THERE are doubtless men so constructed that they can find themselves accepted suitors without any particular whirl of emotion. King Solomon probably belonged to this class, and even Henry the Eighth must have become a trifle blasé in time. But, to the average man, the sensations are complex and overwhelming. A certain stunned feeling is perhaps predominant. Blended with this is relief, the relief of a general who has brought a difficult campaign to a successful end, or of a member of a forlorn hope who finds that the danger is over and that he is still alive. To this must be added a newly born sense of magnificence. Our suspicion that we were something rather out of the ordinary run of men is suddenly confirmed. Our bosom heaves with complacency, and the world has nothing more to offer.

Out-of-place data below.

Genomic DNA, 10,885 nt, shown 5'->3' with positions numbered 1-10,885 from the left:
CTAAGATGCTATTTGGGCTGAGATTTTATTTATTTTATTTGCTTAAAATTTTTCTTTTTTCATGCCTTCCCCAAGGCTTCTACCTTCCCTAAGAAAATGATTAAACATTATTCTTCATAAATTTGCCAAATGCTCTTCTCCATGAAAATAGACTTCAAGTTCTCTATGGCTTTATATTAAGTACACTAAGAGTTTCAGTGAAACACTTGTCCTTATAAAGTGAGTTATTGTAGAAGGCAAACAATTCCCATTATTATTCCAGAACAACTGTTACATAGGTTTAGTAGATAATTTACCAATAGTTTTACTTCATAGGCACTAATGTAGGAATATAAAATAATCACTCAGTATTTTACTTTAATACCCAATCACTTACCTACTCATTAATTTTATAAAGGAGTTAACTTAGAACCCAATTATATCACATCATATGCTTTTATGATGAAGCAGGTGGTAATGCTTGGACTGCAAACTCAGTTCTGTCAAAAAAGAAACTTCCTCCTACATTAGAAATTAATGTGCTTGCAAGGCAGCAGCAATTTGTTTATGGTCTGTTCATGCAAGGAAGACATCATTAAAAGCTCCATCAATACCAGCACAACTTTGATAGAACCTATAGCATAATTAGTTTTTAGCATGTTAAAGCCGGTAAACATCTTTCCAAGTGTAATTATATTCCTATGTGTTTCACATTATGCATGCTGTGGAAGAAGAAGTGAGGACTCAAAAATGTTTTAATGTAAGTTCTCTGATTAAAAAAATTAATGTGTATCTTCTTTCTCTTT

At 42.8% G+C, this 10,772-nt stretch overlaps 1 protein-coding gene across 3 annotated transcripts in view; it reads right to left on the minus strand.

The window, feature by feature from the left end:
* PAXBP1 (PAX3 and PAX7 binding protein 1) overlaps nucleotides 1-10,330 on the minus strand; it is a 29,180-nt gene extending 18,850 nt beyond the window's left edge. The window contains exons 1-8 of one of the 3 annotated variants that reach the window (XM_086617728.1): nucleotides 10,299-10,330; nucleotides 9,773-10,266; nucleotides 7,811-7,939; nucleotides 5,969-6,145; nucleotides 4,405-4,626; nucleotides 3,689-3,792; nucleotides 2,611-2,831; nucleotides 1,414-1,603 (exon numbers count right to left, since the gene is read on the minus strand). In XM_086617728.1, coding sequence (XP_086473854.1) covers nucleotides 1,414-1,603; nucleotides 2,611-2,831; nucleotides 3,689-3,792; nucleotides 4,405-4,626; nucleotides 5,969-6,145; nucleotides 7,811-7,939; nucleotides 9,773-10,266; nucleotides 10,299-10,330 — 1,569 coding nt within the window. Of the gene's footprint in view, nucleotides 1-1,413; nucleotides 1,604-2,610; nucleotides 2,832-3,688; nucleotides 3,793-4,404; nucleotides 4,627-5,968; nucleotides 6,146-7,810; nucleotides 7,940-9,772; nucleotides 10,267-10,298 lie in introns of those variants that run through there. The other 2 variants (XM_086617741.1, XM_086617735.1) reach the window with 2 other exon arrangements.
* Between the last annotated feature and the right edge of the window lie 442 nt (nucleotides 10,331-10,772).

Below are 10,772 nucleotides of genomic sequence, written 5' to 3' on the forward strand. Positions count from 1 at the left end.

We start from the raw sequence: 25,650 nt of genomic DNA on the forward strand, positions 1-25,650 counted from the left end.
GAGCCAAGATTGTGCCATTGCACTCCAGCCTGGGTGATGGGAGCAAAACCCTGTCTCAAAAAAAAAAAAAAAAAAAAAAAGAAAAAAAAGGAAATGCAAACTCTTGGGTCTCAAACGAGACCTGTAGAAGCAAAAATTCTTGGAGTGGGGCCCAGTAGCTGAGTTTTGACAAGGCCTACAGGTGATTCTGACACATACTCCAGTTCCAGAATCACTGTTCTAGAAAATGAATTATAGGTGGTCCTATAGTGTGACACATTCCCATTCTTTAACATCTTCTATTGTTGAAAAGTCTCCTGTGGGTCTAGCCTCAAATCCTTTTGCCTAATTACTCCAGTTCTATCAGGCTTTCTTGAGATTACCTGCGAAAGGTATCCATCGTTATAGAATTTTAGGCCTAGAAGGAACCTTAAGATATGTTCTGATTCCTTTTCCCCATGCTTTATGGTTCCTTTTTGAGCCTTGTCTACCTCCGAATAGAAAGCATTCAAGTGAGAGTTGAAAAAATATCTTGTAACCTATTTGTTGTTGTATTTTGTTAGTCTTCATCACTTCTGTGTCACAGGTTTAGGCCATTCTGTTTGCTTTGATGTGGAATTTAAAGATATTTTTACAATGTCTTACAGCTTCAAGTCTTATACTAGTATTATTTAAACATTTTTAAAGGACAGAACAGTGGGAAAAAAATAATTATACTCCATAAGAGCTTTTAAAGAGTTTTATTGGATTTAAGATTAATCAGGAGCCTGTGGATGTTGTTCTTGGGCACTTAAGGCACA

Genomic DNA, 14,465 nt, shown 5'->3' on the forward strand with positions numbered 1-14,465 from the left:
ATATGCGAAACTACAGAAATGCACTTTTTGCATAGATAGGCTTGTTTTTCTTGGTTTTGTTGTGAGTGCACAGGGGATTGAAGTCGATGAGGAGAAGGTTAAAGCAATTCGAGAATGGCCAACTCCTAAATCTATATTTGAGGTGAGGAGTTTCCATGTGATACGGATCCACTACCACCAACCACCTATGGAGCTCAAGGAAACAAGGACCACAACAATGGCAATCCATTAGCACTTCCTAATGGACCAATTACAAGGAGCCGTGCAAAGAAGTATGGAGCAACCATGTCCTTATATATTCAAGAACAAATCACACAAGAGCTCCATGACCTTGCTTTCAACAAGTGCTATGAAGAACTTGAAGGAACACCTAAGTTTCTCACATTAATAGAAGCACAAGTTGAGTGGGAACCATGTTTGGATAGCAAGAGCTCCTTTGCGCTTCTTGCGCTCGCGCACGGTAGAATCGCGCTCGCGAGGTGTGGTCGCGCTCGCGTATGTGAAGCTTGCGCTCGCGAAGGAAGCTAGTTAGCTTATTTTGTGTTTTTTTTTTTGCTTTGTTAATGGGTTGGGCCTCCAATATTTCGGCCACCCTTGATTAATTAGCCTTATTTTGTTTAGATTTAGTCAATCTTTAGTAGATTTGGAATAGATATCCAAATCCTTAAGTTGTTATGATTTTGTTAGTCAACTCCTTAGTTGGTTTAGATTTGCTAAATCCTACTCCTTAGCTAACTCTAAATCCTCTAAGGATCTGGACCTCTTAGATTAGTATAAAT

With some, there is an alloy of apprehension in the metal of their happiness, and the strain of an engagement sometimes brings with it even a faint shadow of regret. "She makes me buy things," one swain, in the third quarter of his engagement, was overheard to moan to a friend. "Two new ties only yester-